Names are evocative. Some can conjure up images from being merely spoken. And when we're told our next destination in Buenos Aires Mataderos Market which means "place where they kill the cow", I get the feeling that we're in for something rather fascinating. Today is our final day in Buenos Aires and already the five of us are completely captured by its spell. It is undeniably the Paris of Latin America with a curious mix of people and a divide between the wealthy areas and the poorer but food is a uniting force no matter what postcode you live in.
On every Sunday the Mataderos markets are said to be a real local's market. Luciano and Francisco from Cultura Cercana tell us that this is where the locals visit because it is further away than other downtown markets (it is about twenty minutes away by car). But that doesn't mean that it doesn't put on a good show for visitors as Gauchos (Argentinian cowboys), tango dancers and ballroom dancers twirl while ponies balance dogs on their back and llamas stand alongside ponies. It is a bit of a trek via public transport and you are advised to exercise caution in this area and getting there so it's ideally visited with guides.
It is earylish but as we are on a mission. A food related one as you may have guessed. Luciano and Francisco as regulars to this market know that there is one stall that we must visit but we must also arrive there before the lunch rush as once 1pm hits, there will be standing room only as people line up for empanadas filled, crimped and deep fried in a flash before you can choose the fillings that you want.
They order with the woman that runs the stand and before long plates of hot deep fried empanadas hit our table as well along with red wine. There are several different flavours all with slightly different shapes, all with crimped edges (they tell us that using a fork is not the true way to make an empanada).
They are all delicious but the ones that I particularly like are the spicy meat - this refers mainly to spices rather than chili heat. This is particularly saucy and delicious with a lovely thin outer encasing a scrumptious pocket of saucy meat. The other favourite is the cheese and onion filled with mozzarella cheese and diced onion.
Tamales are made using masa around a filling of either meat or corn and wrapped in corn husks. There is one filled with pork meat and it is good but the absolute favourite is the gluten free eater Kathy's corn filled one with the sweet corn encased inside which pervades the whole tamale with its sweet perfume and flavour.
Last but not least is a dish called Locro that is only served on May 25th. It is a lightly flavoured and filling stew with corn, beans, beef, hominy and other vegetables.
Francisco shows me more of the items available at the market and these include these cute little containers that are made out of citrus fruit. The lemon is particularly lovely and the lady that makes them tells us that she uses the same method that they use for leather to preserve the skins.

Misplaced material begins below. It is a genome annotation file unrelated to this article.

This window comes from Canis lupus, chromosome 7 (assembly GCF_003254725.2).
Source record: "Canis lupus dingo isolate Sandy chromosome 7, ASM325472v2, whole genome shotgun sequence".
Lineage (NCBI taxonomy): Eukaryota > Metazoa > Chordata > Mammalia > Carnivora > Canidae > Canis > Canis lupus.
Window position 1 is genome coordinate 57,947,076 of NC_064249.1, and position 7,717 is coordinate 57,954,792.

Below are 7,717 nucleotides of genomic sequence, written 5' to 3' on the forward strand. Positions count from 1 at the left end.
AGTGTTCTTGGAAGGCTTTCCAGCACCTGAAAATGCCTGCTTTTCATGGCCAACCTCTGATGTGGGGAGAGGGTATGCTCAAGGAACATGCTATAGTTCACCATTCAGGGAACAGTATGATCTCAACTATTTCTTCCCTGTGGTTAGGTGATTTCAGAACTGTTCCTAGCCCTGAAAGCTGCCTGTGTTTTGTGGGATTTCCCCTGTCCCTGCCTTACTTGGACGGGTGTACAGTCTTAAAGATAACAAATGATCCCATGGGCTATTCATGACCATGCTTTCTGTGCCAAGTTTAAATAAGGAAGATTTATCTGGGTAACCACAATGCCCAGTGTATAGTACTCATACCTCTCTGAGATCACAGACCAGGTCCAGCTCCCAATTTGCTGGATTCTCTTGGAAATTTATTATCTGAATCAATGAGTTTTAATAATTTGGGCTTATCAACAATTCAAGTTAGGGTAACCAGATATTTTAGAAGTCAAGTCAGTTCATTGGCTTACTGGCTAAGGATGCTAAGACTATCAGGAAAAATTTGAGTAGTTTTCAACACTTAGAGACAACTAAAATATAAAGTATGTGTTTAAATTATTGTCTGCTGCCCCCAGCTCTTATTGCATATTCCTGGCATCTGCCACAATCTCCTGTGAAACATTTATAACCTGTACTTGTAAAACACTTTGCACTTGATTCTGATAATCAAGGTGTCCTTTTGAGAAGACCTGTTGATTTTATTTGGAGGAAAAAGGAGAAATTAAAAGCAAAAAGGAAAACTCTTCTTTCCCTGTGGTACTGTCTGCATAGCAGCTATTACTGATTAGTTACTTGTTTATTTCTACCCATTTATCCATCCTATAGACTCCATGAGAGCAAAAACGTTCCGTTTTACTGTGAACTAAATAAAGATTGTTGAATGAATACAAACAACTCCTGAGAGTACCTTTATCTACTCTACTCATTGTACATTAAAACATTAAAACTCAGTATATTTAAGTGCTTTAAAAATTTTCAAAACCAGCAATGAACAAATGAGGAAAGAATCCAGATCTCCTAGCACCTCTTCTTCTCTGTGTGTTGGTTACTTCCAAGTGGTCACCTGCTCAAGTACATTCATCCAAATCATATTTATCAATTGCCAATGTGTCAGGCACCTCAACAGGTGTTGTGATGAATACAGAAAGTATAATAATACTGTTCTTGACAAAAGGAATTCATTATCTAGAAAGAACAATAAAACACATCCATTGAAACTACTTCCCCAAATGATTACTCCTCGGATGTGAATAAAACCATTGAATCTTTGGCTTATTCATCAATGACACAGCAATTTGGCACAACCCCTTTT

There is a stand with popcorn covered toffee apples and these sticks that look quite interesting. They're dried figs that have been coated with toffee with popcorn stuck to them. They're sweet from the toffee and fig and crunchy from the toffee and popcorn.
And what is the difference between empanada and empanadilla? The latter is filled with a sweet filling, in this case, a sweet potato filling. I try one and it's not bad with a distinct flavour of sweet potato but I prefer the savoury ones that are freshly cooked.
Most of the items are artisinal products and there are plenty of goodies to try or take home and they are generous with samples. The prices are very good.
Chipa are little dough balls that are flavoured with cheese and baked and they are eaten as an afternoon snack to fill the tummy. Another dough stand has a sign for "Pan caliente" which means hot bread and there is a sign with the time when the next loaves of bread will emerge out of the oven.
One last stop for the afternoon and it has nothing to do with food! It is the largest bookstore in Latin America. And if you're wondering why I'm taking you to a bookstore, you'll see why when you see inside!
Isn't it gorgeous? Formerly a theatre, it retains its glamour and perfect bones and simply showcases books instead of performances.
Fuudis Food Experience
_Chef Santiago Macías Acuña (left) and Anne Reynolds _
Our last meal in Buenos Aires is a five course progressive dinner across the charming Palermo area of Buenos Aires. Fuudis and these progressive meals are the brainchild of Australian Anne Reynolds and Argentinian Marina Ponzi who combined their skills and experiences to bring visitors and locals hand picked food experiences.
Our first stop in our Fuudis tour at the first restaurant Guido's on Boulevard Cervino which is one lined with bars, restaurants and cafes and people walking and holding all sorts of little dogs. Guido's has been operating for twelve years and serves Italian food in an atmospheric setting. Their walls are lined with photos of icons and movie stars from Marilyn Monroe to Monica Belluci and tables are set with red and white checked tablecloths and red lights cast a warm and cozy glow. There is an outdoor courtyard and a bar area.